H. E. Bates

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H. E. Bates

Herbert Ernest Bates, CBE (16 May 1905 – 29 January 1974), better known as H. E. Bates, was an English writer and author. His best-known works include Love for Lydia, The Darling Buds of May, and My Uncle Silas.

Early life[edit]

H. E. Bates was born on 16 May 1905 in Rushden, Northamptonshire, and educated at Kettering Grammar School. After leaving school, he worked as a reporter and a warehouse clerk.

Many of his stories depict life in the rural Midlands of England, particularly his native Northamptonshire. Bates was partial to taking long walks around the Northamptonshire countryside and this often provided the inspiration for his stories. Bates was a great lover of the countryside and this was exemplified in two volumes of essays entitled Through the Woods and Down the River. Both have been reprinted numerous times.

Career[edit]

He discarded his first novel, written when he was in his late teens, but his second, and the first one to be published, The Two Sisters, was inspired by one of his midnight walks, which took him to the small village of Farndish. There, late at night, he saw a light burning in a cottage window and it was this that triggered the story.[1] At this time he was working briefly for the local newspaper in Wellingborough, a job which he hated, and then later at a local shoe-making warehouse, where he had time to write; in fact the whole of this first novel was written there. This was sent to, and rejected by, eight or nine publishers [2] until Jonathan Cape accepted it on the advice of its highly respected Reader, Edward Garnett. He was then twenty years old.

More novels, collections of short stories, essays, and articles followed, but did not pay well.

World War II short stories[edit]

During World War II he was commissioned into the RAF solely to write short stories. The Air Ministry realised that the populace was less concerned with facts and figures about the war than it was with reading about those who were fighting it. The stories were originally published in the News Chronicle under the pseudonym of “Flying Officer X”. Later they were published in book form as The Greatest People in the World and Other Stories and How Sleep the Brave and Other Stories. His first financial success was Fair Stood the Wind for France. Following a posting to the Far East, this was followed by two novels about Burma, The Purple Plain in 1947 and The Jacaranda Tree, and one set in India, The Scarlet Sword.

He was also commissioned by the Air Ministry to write Flying Bombs, but because of various disagreements within Government, it was shelved and publication was banned for 30 years. It was eventually discovered by Bob Ogley and published in 1994. Another commission which has still to be published is Night Fighters.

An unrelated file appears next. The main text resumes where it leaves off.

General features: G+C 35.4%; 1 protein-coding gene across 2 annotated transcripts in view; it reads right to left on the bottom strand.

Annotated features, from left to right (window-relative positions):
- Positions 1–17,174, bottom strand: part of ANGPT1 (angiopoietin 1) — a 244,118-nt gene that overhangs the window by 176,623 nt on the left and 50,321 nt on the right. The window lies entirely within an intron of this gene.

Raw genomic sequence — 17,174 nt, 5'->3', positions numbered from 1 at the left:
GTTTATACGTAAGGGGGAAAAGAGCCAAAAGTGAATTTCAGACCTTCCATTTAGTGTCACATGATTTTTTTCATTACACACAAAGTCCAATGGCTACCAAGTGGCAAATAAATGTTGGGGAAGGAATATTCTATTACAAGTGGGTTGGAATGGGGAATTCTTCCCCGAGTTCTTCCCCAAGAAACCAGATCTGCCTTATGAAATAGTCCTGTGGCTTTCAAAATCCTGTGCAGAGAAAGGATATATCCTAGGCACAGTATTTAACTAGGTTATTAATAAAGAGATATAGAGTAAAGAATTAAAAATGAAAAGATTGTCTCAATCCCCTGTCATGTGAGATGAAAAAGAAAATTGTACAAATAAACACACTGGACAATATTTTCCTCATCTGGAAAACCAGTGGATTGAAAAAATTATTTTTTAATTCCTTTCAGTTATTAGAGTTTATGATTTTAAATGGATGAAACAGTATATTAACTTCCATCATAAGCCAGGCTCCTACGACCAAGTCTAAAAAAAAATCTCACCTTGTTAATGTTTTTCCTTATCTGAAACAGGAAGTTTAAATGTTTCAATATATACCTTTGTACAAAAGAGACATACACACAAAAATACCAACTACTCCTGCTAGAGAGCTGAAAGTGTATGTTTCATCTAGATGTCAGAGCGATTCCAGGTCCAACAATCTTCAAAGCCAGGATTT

Post-war work[edit]

Other novels followed after the war; in fact he averaged one novel and a collection of short stories a year, a prodigious feat. These included The Feast of July and Love for Lydia.

His most popular creation, however, was the Larkin family in The Darling Buds of May. Pop Larkin and his family were inspired by a colourful character seen in a local shop in Kent by Bates and his family when on holiday. The man (probably Wiltshire trader William Dell, also on holiday[3][4]) turned up to the shop with a huge wad of rubber-banded bank notes and proceeded to spoil his trailer load of children with Easter eggs and ice creams. The television adaptation, produced after his death by his son Richard and based on these stories, was a tremendous success. It is also the source of the American movie The Mating Game with Tony Randall and Debbie Reynolds (1959). The My Uncle Silas stories were also made into a UK TV series 2000-2003.

Many other stories were adapted to TV and others to films, the most renowned being The Purple Plain in 1954 which starred Gregory Peck, and The Triple Echo. Bates himself worked on other film scripts.

Personal life[edit]

In 1931, he married Madge Cox, his sweetheart from the next road in his native Rushden. They moved to the village of Little Chart in Kent and bought an old granary and this together with an acre of garden they converted into a home. Bates was a keen and knowledgeable gardener and wrote many books on flowers. The Granary remained their home for the whole of their married life. After Bates' death Madge moved to a bungalow, which had originally been a cow byre, next to the Granary. She died in 2004 at the age of 95. They raised two sons and two daughters. Their youngest son, Jonathan, was nominated for an Academy Award for his sound work on the 1982 film Gandhi.[5]

Honours and death[edit]

Bates died on 29 January 1974. A prolific and successful author in his own lifetime, his greatest success was however posthumous, with the television adaptations of his stories The Darling Buds of May and its sequels, as well as adaptations of My Uncle Silas, A Moment in Time, Fair Stood the Wind for France and Love for Lydia.